News outlets examine the role Micheal Leavitt and his followers will have on Romney's health policy and the expectation that a new president can change the health law quickly.
National Journal: Who Is Shaping Romney's Health Policy?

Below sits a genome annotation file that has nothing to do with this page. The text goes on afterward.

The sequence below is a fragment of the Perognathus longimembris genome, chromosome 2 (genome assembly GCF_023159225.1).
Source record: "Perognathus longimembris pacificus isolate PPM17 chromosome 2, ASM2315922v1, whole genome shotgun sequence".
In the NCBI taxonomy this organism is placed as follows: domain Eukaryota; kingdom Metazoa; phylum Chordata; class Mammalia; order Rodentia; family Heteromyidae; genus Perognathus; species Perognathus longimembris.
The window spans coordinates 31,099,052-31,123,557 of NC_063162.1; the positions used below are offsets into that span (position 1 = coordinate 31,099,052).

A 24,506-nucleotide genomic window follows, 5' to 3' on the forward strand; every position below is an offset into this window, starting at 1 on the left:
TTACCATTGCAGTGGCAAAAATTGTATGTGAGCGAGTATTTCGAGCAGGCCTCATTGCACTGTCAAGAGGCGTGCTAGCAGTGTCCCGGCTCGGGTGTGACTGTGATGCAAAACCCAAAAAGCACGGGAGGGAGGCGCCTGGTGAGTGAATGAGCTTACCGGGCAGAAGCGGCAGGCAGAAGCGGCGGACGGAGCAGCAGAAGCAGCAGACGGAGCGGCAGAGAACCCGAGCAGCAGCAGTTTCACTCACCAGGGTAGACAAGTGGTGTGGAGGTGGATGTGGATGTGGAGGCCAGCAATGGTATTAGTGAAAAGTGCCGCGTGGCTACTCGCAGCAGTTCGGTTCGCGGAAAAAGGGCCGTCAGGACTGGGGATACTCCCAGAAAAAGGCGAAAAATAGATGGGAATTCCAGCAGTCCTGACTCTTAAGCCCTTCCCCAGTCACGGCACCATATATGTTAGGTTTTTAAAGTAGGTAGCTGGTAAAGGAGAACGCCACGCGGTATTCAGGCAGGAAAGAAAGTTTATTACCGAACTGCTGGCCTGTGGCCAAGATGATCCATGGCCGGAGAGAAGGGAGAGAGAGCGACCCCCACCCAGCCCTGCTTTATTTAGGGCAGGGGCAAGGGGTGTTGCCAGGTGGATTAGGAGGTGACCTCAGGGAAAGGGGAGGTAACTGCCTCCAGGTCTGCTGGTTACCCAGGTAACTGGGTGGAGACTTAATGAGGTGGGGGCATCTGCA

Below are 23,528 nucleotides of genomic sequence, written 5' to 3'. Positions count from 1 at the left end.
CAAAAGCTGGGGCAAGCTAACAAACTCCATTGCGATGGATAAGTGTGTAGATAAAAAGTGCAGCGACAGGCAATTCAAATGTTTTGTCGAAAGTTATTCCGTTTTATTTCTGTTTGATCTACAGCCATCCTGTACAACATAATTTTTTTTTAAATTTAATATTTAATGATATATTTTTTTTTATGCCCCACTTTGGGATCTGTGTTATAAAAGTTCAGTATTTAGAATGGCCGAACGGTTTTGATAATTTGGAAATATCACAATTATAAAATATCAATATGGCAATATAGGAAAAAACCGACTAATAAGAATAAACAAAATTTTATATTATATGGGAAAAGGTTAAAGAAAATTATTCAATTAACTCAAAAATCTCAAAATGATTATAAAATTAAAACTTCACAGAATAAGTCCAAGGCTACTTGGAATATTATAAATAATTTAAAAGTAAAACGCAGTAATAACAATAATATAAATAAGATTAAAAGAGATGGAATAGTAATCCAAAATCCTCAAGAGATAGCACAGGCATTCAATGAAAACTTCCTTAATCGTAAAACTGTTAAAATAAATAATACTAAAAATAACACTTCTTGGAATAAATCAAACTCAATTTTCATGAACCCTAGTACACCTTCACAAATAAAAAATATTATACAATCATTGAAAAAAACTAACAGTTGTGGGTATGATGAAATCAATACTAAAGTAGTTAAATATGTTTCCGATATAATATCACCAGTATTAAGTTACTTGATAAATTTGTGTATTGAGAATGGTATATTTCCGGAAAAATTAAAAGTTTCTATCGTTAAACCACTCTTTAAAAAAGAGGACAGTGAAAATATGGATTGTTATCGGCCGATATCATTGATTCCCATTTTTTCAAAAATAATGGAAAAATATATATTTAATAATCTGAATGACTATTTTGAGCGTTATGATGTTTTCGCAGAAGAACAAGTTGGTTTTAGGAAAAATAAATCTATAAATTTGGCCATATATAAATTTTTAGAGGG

Romney's health advisers haven't been frequent speakers on the D.C. health policy circuit. And they aren't the people House Republicans summon to Capitol Hill to excoriate Democrats' health care law. What they share is a connection to Mike Leavitt, the man who will lead transition planning if Romney wins the White House. The former Utah governor is mild mannered and not known for partisan rancor. A fellow Mormon and onetime head of the Environmental Protection Agency, Leavitt combines policy wonkiness with the political deftness he acquired during his gubernatorial tenure. If Romney wins, Leavitt would have a big role in implementing the health reforms the campaign is proposing. In the Bush years, he led the rollout of the Medicare prescription drug plan known as Part D. Despite initial confusion among seniors, the plan eventually attracted millions of enrollees and is now one of the most popular pieces of Medicare (McCarthy, 8/29).